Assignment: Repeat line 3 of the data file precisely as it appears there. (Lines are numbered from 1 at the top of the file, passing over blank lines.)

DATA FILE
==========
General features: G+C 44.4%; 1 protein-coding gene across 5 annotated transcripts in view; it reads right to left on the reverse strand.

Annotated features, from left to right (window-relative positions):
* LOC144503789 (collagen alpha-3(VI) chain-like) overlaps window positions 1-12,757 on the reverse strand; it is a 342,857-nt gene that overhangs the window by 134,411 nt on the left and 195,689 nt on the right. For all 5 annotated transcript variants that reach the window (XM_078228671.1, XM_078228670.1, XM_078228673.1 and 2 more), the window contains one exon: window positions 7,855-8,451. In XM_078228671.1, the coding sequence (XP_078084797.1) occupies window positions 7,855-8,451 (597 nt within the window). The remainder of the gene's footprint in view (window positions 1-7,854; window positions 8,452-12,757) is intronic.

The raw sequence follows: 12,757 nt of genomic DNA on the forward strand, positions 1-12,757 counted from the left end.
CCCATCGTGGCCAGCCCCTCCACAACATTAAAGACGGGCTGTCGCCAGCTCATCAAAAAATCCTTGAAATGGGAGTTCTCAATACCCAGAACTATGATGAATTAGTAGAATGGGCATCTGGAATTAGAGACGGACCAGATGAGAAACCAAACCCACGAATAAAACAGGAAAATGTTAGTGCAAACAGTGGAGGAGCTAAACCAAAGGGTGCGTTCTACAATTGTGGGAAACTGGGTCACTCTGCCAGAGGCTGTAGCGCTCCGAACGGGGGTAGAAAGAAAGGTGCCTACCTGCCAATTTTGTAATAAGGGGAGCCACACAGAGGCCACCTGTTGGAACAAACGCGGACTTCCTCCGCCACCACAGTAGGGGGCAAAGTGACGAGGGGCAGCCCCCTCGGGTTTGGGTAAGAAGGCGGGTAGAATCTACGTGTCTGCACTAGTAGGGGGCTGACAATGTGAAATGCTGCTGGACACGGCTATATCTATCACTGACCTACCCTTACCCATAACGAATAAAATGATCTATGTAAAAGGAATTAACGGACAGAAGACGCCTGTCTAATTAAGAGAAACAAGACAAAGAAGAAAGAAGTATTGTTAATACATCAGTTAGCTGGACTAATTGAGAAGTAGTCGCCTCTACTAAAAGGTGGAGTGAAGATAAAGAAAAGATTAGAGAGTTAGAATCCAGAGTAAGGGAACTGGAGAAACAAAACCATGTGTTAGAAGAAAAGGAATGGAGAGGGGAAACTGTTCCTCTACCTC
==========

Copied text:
* LOC144503789 (collagen alpha-3(VI) chain-like) overlaps window positions 1-12,757 on the reverse strand; it is a 342,857-nt gene that overhangs the window by 134,411 nt on the left and 195,689 nt on the right. For all 5 annotated transcript variants that reach the window (XM_078228671.1, XM_078228670.1, XM_078228673.1 and 2 more), the window contains one exon: window positions 7,855-8,451. In XM_078228671.1, the coding sequence (XP_078084797.1) occupies window positions 7,855-8,451 (597 nt within the window). The remainder of the gene's footprint in view (window positions 1-7,854; window positions 8,452-12,757) is intronic.